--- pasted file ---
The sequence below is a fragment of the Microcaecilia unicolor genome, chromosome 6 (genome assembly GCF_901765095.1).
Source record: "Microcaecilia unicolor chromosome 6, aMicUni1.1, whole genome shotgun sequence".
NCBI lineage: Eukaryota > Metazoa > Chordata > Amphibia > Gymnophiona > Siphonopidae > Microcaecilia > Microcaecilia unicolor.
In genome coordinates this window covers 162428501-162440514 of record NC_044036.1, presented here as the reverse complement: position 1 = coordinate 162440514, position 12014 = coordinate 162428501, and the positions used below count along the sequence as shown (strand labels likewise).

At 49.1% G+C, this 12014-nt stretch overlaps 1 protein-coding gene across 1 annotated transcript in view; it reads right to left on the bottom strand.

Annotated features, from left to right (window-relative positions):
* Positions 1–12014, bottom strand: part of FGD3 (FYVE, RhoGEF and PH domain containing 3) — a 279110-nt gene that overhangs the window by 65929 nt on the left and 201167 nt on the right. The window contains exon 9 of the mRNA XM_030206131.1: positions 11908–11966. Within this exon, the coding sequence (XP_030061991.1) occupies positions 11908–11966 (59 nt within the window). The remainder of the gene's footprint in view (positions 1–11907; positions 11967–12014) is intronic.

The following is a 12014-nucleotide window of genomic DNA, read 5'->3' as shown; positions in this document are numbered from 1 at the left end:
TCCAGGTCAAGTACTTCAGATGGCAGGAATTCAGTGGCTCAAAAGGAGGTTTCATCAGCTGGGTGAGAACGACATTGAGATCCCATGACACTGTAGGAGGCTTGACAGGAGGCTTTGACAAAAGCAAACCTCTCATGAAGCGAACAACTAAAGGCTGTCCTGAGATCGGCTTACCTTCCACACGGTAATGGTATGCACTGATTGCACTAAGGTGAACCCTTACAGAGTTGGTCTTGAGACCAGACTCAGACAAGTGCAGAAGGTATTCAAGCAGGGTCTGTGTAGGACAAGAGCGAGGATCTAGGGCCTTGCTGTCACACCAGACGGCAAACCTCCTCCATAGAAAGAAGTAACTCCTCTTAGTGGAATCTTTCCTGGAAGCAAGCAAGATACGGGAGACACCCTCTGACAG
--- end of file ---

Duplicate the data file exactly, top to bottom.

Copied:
The sequence below is a fragment of the Microcaecilia unicolor genome, chromosome 6 (genome assembly GCF_901765095.1).
Source record: "Microcaecilia unicolor chromosome 6, aMicUni1.1, whole genome shotgun sequence".
NCBI lineage: Eukaryota > Metazoa > Chordata > Amphibia > Gymnophiona > Siphonopidae > Microcaecilia > Microcaecilia unicolor.
In genome coordinates this window covers 162428501-162440514 of record NC_044036.1, presented here as the reverse complement: position 1 = coordinate 162440514, position 12014 = coordinate 162428501, and the positions used below count along the sequence as shown (strand labels likewise).

At 49.1% G+C, this 12014-nt stretch overlaps 1 protein-coding gene across 1 annotated transcript in view; it reads right to left on the bottom strand.

Annotated features, from left to right (window-relative positions):
* Positions 1–12014, bottom strand: part of FGD3 (FYVE, RhoGEF and PH domain containing 3) — a 279110-nt gene that overhangs the window by 65929 nt on the left and 201167 nt on the right. The window contains exon 9 of the mRNA XM_030206131.1: positions 11908–11966. Within this exon, the coding sequence (XP_030061991.1) occupies positions 11908–11966 (59 nt within the window). The remainder of the gene's footprint in view (positions 1–11907; positions 11967–12014) is intronic.

The following is a 12014-nucleotide window of genomic DNA, read 5'->3' as shown; positions in this document are numbered from 1 at the left end:
TCCAGGTCAAGTACTTCAGATGGCAGGAATTCAGTGGCTCAAAAGGAGGTTTCATCAGCTGGGTGAGAACGACATTGAGATCCCATGACACTGTAGGAGGCTTGACAGGAGGCTTTGACAAAAGCAAACCTCTCATGAAGCGAACAACTAAAGGCTGTCCTGAGATCGGCTTACCTTCCACACGGTAATGGTATGCACTGATTGCACTAAGGTGAACCCTTACAGAGTTGGTCTTGAGACCAGACTCAGACAAGTGCAGAAGGTATTCAAGCAGGGTCTGTGTAGGACAAGAGCGAGGATCTAGGGCCTTGCTGTCACACCAGACGGCAAACCTCCTCCATAGAAAGAAGTAACTCCTCTTAGTGGAATCTTTCCTGGAAGCAAGCAAGATACGGGAGACACCCTCTGACAG